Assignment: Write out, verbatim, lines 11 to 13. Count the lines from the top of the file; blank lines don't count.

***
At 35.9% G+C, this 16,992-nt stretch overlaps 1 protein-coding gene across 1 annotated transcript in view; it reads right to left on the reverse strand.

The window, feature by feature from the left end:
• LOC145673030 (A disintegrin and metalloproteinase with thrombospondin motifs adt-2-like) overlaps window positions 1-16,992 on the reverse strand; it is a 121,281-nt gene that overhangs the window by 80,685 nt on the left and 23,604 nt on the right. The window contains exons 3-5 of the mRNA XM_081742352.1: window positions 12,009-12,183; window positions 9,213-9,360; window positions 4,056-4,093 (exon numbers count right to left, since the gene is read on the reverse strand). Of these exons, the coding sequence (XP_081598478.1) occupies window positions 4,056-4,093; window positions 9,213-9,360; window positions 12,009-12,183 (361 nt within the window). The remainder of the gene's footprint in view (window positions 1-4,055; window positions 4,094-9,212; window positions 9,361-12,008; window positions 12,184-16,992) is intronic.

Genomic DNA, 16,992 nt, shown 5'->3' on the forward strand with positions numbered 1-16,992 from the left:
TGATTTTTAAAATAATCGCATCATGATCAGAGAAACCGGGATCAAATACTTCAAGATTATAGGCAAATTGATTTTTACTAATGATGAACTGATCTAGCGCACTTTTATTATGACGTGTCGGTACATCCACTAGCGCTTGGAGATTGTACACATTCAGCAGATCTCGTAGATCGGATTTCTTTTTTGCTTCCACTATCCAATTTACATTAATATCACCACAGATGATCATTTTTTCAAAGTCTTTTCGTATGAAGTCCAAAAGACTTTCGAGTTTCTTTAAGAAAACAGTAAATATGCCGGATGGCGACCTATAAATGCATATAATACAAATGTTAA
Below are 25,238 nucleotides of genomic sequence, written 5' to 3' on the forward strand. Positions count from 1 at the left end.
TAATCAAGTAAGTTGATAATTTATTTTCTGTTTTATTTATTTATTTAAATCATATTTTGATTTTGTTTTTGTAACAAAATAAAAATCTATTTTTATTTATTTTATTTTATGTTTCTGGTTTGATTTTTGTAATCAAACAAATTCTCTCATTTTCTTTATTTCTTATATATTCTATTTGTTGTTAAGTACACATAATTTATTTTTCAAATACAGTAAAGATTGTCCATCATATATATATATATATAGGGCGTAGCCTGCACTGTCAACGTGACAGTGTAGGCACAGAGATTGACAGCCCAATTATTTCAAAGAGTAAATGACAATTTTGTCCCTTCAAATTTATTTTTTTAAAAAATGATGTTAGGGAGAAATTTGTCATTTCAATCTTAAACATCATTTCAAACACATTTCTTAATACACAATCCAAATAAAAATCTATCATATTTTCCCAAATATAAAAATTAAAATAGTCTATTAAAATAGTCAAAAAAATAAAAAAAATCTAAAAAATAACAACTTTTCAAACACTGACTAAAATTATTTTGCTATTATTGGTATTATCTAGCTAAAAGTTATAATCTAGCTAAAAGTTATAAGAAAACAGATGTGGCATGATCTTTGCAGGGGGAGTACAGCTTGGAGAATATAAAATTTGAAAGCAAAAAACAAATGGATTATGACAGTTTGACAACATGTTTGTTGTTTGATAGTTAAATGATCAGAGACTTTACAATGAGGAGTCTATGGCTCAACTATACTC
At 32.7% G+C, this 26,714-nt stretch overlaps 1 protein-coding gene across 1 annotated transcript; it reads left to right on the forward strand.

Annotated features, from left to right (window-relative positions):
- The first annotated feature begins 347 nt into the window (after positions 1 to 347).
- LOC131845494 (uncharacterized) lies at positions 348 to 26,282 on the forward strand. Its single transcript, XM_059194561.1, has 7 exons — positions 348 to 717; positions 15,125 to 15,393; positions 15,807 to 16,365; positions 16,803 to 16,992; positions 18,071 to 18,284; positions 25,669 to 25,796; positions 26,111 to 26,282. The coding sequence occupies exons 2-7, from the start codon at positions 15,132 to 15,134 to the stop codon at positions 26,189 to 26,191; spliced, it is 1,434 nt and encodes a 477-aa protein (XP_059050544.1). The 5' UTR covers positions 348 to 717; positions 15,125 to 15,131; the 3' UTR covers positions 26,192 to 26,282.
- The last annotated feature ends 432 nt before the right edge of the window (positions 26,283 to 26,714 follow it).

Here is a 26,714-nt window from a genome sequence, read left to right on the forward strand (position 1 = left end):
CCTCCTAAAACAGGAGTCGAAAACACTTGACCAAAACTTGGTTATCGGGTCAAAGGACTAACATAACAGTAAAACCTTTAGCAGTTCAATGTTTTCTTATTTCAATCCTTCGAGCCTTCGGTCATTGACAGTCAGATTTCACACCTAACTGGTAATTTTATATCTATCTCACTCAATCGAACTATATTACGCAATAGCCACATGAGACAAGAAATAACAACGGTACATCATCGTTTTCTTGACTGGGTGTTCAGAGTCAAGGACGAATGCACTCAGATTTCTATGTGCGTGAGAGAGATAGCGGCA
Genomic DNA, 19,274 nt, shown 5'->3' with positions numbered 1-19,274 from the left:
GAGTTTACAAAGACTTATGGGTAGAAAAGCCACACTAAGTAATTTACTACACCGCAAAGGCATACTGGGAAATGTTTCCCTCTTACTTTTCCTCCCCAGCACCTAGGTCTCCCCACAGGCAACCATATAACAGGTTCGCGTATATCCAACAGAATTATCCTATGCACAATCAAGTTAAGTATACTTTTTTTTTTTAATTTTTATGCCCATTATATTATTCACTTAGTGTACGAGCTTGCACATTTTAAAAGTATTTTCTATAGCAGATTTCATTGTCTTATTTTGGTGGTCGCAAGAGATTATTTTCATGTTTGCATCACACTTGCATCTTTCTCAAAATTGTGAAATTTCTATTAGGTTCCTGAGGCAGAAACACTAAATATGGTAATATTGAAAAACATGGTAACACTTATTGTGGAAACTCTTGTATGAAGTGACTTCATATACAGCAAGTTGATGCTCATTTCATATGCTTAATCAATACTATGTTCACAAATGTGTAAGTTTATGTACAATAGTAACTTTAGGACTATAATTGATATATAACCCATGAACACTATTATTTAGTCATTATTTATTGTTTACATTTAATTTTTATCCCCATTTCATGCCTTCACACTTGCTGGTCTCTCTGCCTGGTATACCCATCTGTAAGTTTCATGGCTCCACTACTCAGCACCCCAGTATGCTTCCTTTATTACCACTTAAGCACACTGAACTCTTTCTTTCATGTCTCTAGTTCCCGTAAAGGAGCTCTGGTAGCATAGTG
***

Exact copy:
- LOC131845494 (uncharacterized) lies at positions 348 to 26,282 on the forward strand. Its single transcript, XM_059194561.1, has 7 exons — positions 348 to 717; positions 15,125 to 15,393; positions 15,807 to 16,365; positions 16,803 to 16,992; positions 18,071 to 18,284; positions 25,669 to 25,796; positions 26,111 to 26,282. The coding sequence occupies exons 2-7, from the start codon at positions 15,132 to 15,134 to the stop codon at positions 26,189 to 26,191; spliced, it is 1,434 nt and encodes a 477-aa protein (XP_059050544.1). The 5' UTR covers positions 348 to 717; positions 15,125 to 15,131; the 3' UTR covers positions 26,192 to 26,282.
- The last annotated feature ends 432 nt before the right edge of the window (positions 26,283 to 26,714 follow it).

Here is a 26,714-nt window from a genome sequence, read left to right on the forward strand (position 1 = left end):